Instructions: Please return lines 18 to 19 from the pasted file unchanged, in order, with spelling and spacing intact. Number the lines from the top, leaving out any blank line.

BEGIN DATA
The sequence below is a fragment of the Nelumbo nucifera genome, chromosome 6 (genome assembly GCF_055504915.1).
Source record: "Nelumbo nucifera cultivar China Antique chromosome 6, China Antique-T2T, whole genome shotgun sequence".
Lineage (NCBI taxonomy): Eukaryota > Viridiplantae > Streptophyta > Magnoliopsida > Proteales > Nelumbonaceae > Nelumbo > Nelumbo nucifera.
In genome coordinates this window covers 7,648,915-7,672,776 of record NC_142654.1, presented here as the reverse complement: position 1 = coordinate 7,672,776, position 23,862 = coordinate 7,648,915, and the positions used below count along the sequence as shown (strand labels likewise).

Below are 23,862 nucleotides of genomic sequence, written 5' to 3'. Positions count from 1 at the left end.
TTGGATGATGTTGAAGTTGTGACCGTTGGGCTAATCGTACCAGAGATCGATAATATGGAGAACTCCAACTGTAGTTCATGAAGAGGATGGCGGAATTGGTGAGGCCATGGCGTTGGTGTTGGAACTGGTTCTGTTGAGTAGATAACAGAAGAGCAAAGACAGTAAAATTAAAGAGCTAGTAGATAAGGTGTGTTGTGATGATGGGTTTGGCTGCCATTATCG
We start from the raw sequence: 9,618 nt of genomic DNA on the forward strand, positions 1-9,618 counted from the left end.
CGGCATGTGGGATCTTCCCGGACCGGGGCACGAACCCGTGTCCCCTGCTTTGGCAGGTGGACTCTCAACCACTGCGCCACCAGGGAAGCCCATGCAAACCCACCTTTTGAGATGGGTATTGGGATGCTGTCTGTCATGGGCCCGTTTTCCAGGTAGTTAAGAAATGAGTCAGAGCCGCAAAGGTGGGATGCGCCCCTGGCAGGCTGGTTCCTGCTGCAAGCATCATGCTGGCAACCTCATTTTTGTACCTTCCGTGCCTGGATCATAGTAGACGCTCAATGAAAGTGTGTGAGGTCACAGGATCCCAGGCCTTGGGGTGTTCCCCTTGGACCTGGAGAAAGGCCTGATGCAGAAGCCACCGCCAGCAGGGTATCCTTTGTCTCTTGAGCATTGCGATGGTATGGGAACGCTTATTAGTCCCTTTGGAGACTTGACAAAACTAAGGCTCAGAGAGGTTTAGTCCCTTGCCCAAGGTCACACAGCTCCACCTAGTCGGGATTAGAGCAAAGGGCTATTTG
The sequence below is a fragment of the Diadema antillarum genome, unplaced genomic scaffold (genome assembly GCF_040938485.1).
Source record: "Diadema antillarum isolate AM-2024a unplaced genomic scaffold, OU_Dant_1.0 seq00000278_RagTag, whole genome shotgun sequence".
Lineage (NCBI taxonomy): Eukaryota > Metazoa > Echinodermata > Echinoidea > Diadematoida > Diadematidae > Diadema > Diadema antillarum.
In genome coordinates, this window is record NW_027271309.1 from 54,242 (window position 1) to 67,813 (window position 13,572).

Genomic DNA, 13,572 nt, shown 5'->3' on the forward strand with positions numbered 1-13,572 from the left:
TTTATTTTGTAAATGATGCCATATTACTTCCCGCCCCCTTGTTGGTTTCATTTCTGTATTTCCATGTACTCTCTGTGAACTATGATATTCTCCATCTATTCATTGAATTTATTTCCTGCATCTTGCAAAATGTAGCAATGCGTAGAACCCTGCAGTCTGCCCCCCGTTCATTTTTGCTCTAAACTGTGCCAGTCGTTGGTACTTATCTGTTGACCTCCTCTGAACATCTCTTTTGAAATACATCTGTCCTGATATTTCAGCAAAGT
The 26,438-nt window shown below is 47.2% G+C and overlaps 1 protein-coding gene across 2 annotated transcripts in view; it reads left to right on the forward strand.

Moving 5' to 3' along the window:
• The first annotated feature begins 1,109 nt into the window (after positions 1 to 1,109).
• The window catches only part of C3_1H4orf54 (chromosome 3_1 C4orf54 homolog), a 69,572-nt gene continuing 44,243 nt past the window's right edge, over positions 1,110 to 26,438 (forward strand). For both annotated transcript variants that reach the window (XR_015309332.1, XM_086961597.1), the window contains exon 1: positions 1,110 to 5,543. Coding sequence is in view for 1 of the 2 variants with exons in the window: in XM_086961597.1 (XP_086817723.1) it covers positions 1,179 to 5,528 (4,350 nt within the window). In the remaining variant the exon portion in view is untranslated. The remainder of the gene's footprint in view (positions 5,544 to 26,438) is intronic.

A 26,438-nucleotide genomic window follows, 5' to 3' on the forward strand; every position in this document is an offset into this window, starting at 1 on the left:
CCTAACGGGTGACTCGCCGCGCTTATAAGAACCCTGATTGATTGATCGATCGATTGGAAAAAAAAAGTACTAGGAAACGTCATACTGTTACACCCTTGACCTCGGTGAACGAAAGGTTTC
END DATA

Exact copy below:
• The window catches only part of C3_1H4orf54 (chromosome 3_1 C4orf54 homolog), a 69,572-nt gene continuing 44,243 nt past the window's right edge, over positions 1,110 to 26,438 (forward strand). For both annotated transcript variants that reach the window (XR_015309332.1, XM_086961597.1), the window contains exon 1: positions 1,110 to 5,543. Coding sequence is in view for 1 of the 2 variants with exons in the window: in XM_086961597.1 (XP_086817723.1) it covers positions 1,179 to 5,528 (4,350 nt within the window). In the remaining variant the exon portion in view is untranslated. The remainder of the gene's footprint in view (positions 5,544 to 26,438) is intronic.

A 26,438-nucleotide genomic window follows, 5' to 3' on the forward strand; every position in this document is an offset into this window, starting at 1 on the left: